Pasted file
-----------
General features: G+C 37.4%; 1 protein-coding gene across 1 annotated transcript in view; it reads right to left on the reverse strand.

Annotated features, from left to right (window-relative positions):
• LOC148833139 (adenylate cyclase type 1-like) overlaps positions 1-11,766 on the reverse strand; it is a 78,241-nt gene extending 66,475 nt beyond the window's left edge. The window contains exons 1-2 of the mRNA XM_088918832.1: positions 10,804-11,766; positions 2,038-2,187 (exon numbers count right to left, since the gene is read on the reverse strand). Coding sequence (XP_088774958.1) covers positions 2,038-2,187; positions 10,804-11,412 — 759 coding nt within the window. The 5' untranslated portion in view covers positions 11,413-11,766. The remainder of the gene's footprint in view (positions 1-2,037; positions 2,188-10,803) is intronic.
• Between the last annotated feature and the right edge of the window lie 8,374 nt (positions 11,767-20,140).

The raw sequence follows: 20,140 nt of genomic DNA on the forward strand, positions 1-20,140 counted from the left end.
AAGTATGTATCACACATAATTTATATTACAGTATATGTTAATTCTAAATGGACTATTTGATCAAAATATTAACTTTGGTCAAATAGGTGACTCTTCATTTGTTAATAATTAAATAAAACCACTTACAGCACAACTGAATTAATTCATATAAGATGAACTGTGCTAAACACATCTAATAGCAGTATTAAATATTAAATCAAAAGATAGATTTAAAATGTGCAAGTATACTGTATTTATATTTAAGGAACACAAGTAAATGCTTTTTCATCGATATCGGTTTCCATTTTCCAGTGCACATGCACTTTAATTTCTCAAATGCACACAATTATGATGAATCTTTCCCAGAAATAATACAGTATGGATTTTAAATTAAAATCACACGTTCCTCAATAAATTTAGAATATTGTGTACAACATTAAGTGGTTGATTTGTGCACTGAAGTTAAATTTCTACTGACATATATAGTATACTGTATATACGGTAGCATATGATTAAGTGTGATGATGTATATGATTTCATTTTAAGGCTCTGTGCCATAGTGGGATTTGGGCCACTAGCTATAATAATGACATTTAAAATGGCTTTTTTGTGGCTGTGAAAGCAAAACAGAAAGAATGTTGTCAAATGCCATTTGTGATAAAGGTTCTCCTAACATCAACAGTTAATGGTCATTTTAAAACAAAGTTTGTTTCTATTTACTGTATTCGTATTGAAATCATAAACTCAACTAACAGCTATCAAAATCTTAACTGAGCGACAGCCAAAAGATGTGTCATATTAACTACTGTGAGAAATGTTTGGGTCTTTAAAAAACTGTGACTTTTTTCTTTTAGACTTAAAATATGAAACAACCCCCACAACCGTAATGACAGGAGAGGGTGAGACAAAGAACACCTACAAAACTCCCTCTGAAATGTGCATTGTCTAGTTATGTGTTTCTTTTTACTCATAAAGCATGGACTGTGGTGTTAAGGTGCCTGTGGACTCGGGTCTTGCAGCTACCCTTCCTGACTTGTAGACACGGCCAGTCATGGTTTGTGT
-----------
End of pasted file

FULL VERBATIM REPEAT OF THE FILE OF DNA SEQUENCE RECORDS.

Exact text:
General features: G+C 37.4%; 1 protein-coding gene across 1 annotated transcript in view; it reads right to left on the reverse strand.

Annotated features, from left to right (window-relative positions):
• LOC148833139 (adenylate cyclase type 1-like) overlaps positions 1-11,766 on the reverse strand; it is a 78,241-nt gene extending 66,475 nt beyond the window's left edge. The window contains exons 1-2 of the mRNA XM_088918832.1: positions 10,804-11,766; positions 2,038-2,187 (exon numbers count right to left, since the gene is read on the reverse strand). Coding sequence (XP_088774958.1) covers positions 2,038-2,187; positions 10,804-11,412 — 759 coding nt within the window. The 5' untranslated portion in view covers positions 11,413-11,766. The remainder of the gene's footprint in view (positions 1-2,037; positions 2,188-10,803) is intronic.
• Between the last annotated feature and the right edge of the window lie 8,374 nt (positions 11,767-20,140).

The raw sequence follows: 20,140 nt of genomic DNA on the forward strand, positions 1-20,140 counted from the left end.
AAGTATGTATCACACATAATTTATATTACAGTATATGTTAATTCTAAATGGACTATTTGATCAAAATATTAACTTTGGTCAAATAGGTGACTCTTCATTTGTTAATAATTAAATAAAACCACTTACAGCACAACTGAATTAATTCATATAAGATGAACTGTGCTAAACACATCTAATAGCAGTATTAAATATTAAATCAAAAGATAGATTTAAAATGTGCAAGTATACTGTATTTATATTTAAGGAACACAAGTAAATGCTTTTTCATCGATATCGGTTTCCATTTTCCAGTGCACATGCACTTTAATTTCTCAAATGCACACAATTATGATGAATCTTTCCCAGAAATAATACAGTATGGATTTTAAATTAAAATCACACGTTCCTCAATAAATTTAGAATATTGTGTACAACATTAAGTGGTTGATTTGTGCACTGAAGTTAAATTTCTACTGACATATATAGTATACTGTATATACGGTAGCATATGATTAAGTGTGATGATGTATATGATTTCATTTTAAGGCTCTGTGCCATAGTGGGATTTGGGCCACTAGCTATAATAATGACATTTAAAATGGCTTTTTTGTGGCTGTGAAAGCAAAACAGAAAGAATGTTGTCAAATGCCATTTGTGATAAAGGTTCTCCTAACATCAACAGTTAATGGTCATTTTAAAACAAAGTTTGTTTCTATTTACTGTATTCGTATTGAAATCATAAACTCAACTAACAGCTATCAAAATCTTAACTGAGCGACAGCCAAAAGATGTGTCATATTAACTACTGTGAGAAATGTTTGGGTCTTTAAAAAACTGTGACTTTTTTCTTTTAGACTTAAAATATGAAACAACCCCCACAACCGTAATGACAGGAGAGGGTGAGACAAAGAACACCTACAAAACTCCCTCTGAAATGTGCATTGTCTAGTTATGTGTTTCTTTTTACTCATAAAGCATGGACTGTGGTGTTAAGGTGCCTGTGGACTCGGGTCTTGCAGCTACCCTTCCTGACTTGTAGACACGGCCAGTCATGGTTTGTGT